The Egyptian Geese that nest in a hollow oak near the Round Pond have brought out their latest brood, five of them.
Virginia, who watches this pair closely, tells me that the female was on the nest for 38 days, far longer than the usual 28 to 30 days. It's impossible to see into the nest from the ground, so there's no way of knowing what caused the delay.
Raucous cries from the island showed that a Grey Heron had come too close to an occupied nest and was being given notice to leave.
A Coot on the foolishly sited nest near the bridge was scratching its chin.
The Great Crested Grebes at the island were hanging around their nest but not doing much, and the usual picture would have been a boring repetition. So here instead is another grebe fishing under the dead willow tree near the Italian Garden. The twigs of its fallen branches make a fine hiding place for small fish. Grebes are small and agile enough to get in, but Cormorants are excluded.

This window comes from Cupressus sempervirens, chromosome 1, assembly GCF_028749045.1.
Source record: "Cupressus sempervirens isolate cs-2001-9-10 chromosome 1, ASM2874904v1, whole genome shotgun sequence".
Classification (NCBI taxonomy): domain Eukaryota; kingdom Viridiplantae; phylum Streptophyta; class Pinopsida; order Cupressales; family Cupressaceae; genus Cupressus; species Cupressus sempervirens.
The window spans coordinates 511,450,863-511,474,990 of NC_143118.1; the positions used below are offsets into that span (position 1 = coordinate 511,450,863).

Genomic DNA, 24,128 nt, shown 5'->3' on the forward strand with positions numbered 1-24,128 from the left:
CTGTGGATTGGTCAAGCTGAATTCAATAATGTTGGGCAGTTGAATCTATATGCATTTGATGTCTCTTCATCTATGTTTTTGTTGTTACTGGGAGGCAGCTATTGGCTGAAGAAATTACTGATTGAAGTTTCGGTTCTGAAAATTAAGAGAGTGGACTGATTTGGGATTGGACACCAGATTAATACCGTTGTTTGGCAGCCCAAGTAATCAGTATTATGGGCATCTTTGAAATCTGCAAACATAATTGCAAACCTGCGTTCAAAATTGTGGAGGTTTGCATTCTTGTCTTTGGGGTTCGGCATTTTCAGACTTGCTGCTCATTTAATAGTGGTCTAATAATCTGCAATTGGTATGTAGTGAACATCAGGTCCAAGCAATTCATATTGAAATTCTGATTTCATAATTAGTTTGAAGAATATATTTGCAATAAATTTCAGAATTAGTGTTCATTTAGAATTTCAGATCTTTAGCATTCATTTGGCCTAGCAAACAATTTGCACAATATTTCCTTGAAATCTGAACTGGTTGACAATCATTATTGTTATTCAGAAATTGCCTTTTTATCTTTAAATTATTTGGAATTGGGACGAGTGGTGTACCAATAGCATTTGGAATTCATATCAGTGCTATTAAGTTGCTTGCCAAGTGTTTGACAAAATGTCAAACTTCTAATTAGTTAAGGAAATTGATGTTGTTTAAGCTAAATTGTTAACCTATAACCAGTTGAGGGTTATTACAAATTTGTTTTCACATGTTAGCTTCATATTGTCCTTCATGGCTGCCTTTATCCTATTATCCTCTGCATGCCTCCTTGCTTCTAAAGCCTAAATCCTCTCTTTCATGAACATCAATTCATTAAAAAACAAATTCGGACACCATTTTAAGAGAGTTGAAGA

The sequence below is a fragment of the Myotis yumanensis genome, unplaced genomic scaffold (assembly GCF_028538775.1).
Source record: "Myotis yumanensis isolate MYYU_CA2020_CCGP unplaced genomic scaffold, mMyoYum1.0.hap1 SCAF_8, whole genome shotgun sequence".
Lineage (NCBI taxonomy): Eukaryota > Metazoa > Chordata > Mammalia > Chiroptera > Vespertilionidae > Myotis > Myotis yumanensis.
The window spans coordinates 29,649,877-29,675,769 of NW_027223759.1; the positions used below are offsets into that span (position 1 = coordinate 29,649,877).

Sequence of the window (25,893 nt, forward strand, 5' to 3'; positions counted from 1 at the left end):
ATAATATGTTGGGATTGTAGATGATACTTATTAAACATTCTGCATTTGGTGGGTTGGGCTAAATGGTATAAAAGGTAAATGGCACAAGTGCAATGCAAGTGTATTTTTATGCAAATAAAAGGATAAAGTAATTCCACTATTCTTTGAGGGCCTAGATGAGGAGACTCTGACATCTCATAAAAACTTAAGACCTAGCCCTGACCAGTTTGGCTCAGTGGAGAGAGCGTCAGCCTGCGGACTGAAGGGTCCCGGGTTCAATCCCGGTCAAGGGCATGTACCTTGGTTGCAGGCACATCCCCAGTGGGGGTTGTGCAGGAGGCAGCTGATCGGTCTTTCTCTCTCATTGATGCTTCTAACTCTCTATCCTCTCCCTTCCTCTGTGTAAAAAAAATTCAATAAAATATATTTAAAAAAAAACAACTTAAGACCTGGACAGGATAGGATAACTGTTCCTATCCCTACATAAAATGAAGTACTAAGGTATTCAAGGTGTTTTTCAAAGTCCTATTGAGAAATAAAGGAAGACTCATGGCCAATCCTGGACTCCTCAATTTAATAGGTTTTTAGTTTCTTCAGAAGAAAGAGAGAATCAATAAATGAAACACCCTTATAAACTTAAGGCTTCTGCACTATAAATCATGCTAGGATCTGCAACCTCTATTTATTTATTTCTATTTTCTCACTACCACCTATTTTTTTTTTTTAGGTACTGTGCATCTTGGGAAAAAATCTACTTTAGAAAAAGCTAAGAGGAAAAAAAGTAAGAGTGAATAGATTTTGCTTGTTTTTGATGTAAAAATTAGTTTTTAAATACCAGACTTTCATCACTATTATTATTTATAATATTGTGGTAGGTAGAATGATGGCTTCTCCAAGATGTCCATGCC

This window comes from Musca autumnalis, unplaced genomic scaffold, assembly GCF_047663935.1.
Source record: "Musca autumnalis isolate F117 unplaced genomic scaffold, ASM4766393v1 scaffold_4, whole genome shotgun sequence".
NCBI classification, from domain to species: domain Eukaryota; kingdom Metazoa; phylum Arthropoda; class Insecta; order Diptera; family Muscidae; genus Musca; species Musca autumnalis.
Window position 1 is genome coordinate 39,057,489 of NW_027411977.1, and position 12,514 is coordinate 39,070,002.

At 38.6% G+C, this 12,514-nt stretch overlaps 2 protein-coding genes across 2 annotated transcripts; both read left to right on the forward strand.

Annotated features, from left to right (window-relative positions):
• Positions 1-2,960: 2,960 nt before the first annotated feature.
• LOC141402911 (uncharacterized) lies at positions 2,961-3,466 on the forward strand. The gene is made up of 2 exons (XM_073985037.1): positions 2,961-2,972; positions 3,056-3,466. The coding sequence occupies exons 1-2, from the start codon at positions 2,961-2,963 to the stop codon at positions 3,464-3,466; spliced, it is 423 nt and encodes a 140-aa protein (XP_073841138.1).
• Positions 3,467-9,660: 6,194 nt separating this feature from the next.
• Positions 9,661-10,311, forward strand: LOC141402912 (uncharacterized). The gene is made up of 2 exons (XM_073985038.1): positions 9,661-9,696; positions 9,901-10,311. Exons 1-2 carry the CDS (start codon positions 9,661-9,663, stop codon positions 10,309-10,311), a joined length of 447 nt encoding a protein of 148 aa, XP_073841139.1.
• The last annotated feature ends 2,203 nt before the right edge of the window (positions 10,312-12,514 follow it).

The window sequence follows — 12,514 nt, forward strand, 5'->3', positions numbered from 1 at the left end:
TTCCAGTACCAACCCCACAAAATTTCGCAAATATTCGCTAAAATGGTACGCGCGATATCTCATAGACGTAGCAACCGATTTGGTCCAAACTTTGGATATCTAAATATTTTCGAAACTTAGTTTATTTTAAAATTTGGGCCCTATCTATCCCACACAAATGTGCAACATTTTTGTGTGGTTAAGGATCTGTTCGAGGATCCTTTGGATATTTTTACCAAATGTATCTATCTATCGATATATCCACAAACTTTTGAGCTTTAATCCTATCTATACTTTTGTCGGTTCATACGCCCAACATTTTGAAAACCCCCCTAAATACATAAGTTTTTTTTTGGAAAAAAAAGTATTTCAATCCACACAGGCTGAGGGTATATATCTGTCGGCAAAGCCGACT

And the same tree is also the favourite spot of the Kingfisher.
The pigeon-killing Lesser Black-Backed Gull, on the right of this picture, was sharing his latest victim with his mate. She is very lucky to have such a fine provider, though it's hard on the pigeons.
We've seen this Herring Gull several times before. It's the Essex gull, L4NT, playing with a bit of stick because gulls just gotta have fun.
A Fieldfare could be seen distantly on the Parade Ground ...
... among the usual Redwings.
A Chaffinch was singing between the Round Pond and the Bayswater Road.
So was a Robin at the bottom of Buck Hill ...
... where a pair of Long-Tailed Tits were foraging for insects in the bushes.
A Dunnock in the leaf yard was perfectly camouflaged in the leaf litter.